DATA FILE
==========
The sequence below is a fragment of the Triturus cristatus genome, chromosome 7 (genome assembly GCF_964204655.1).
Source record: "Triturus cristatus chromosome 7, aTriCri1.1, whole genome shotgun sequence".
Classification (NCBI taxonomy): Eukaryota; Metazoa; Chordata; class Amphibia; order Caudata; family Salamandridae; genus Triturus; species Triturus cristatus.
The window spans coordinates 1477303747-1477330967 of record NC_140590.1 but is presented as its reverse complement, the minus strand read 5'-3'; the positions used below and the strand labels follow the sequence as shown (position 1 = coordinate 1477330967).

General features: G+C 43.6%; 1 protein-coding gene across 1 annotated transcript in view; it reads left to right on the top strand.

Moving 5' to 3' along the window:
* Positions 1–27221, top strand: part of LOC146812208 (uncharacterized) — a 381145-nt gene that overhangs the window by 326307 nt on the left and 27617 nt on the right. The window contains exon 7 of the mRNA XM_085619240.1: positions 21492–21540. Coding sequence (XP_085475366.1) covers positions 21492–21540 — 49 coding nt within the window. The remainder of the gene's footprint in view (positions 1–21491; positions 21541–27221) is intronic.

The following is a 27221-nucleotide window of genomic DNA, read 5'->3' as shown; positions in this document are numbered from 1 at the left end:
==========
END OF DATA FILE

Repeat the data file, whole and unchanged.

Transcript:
The sequence below is a fragment of the Triturus cristatus genome, chromosome 7 (genome assembly GCF_964204655.1).
Source record: "Triturus cristatus chromosome 7, aTriCri1.1, whole genome shotgun sequence".
Classification (NCBI taxonomy): Eukaryota; Metazoa; Chordata; class Amphibia; order Caudata; family Salamandridae; genus Triturus; species Triturus cristatus.
The window spans coordinates 1477303747-1477330967 of record NC_140590.1 but is presented as its reverse complement, the minus strand read 5'-3'; the positions used below and the strand labels follow the sequence as shown (position 1 = coordinate 1477330967).

General features: G+C 43.6%; 1 protein-coding gene across 1 annotated transcript in view; it reads left to right on the top strand.

Moving 5' to 3' along the window:
* Positions 1–27221, top strand: part of LOC146812208 (uncharacterized) — a 381145-nt gene that overhangs the window by 326307 nt on the left and 27617 nt on the right. The window contains exon 7 of the mRNA XM_085619240.1: positions 21492–21540. Coding sequence (XP_085475366.1) covers positions 21492–21540 — 49 coding nt within the window. The remainder of the gene's footprint in view (positions 1–21491; positions 21541–27221) is intronic.

The following is a 27221-nucleotide window of genomic DNA, read 5'->3' as shown; positions in this document are numbered from 1 at the left end: